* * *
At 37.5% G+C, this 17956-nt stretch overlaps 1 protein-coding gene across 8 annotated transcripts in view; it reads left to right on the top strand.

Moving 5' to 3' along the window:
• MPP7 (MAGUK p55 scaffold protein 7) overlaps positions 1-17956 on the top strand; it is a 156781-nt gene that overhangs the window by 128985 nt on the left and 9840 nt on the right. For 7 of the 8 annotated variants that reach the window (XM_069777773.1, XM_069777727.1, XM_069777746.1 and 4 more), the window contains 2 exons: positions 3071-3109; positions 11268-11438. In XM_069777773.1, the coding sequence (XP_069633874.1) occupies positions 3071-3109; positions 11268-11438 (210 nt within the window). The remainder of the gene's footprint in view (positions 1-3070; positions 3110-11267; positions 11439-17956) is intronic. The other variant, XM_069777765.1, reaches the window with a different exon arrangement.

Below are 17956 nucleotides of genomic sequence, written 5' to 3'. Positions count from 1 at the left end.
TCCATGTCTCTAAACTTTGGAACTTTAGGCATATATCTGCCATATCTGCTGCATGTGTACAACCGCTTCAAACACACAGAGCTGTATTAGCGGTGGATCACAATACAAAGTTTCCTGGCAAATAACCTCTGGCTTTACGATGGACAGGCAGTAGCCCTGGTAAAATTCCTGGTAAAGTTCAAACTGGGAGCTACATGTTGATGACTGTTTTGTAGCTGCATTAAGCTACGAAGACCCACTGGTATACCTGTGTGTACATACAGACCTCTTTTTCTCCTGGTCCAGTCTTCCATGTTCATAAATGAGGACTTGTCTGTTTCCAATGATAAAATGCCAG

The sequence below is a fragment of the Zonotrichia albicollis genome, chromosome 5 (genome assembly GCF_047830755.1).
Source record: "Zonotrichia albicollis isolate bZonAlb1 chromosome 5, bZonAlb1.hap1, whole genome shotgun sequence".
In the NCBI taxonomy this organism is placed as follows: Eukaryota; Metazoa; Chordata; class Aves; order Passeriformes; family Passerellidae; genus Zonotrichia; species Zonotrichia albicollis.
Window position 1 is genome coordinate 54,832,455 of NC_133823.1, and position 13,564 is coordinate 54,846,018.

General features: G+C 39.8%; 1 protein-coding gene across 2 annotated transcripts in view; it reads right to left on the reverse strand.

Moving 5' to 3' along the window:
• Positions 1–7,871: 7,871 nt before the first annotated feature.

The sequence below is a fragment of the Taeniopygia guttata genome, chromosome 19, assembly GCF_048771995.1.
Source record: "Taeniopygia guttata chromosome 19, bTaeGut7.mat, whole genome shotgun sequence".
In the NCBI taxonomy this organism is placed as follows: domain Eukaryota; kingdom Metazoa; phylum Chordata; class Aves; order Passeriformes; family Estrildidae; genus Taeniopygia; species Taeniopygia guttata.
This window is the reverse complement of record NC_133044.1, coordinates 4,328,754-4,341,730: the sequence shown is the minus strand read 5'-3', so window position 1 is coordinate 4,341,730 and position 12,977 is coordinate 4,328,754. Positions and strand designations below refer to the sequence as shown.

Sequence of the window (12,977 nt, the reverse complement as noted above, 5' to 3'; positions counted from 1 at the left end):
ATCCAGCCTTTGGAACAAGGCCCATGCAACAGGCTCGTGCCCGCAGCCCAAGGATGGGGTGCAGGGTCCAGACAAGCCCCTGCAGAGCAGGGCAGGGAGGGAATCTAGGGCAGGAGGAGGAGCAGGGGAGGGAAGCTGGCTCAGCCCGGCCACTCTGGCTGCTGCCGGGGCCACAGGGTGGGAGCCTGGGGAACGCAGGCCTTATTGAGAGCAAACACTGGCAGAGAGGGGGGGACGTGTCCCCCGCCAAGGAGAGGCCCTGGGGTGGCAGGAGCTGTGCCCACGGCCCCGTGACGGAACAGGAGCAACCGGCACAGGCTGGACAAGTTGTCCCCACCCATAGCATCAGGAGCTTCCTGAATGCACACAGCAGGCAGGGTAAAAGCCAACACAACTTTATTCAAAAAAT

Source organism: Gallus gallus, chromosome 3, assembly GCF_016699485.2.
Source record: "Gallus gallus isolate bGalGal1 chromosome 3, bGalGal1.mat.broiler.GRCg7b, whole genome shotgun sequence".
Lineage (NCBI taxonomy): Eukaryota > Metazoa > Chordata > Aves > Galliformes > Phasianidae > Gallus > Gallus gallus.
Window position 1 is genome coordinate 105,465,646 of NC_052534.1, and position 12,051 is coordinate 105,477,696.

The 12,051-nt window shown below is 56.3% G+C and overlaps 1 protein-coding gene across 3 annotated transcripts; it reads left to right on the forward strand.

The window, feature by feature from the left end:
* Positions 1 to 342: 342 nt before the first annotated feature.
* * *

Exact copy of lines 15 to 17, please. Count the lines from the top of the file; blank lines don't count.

In the NCBI taxonomy this organism is placed as follows: domain Eukaryota; kingdom Metazoa; phylum Chordata; class Aves; order Passeriformes; family Estrildidae; genus Taeniopygia; species Taeniopygia guttata.
This window is the reverse complement of record NC_133044.1, coordinates 4,328,754-4,341,730: the sequence shown is the minus strand read 5'-3', so window position 1 is coordinate 4,341,730 and position 12,977 is coordinate 4,328,754. Positions and strand designations below refer to the sequence as shown.

Sequence of the window (12,977 nt, the reverse complement as noted above, 5' to 3'; positions counted from 1 at the left end):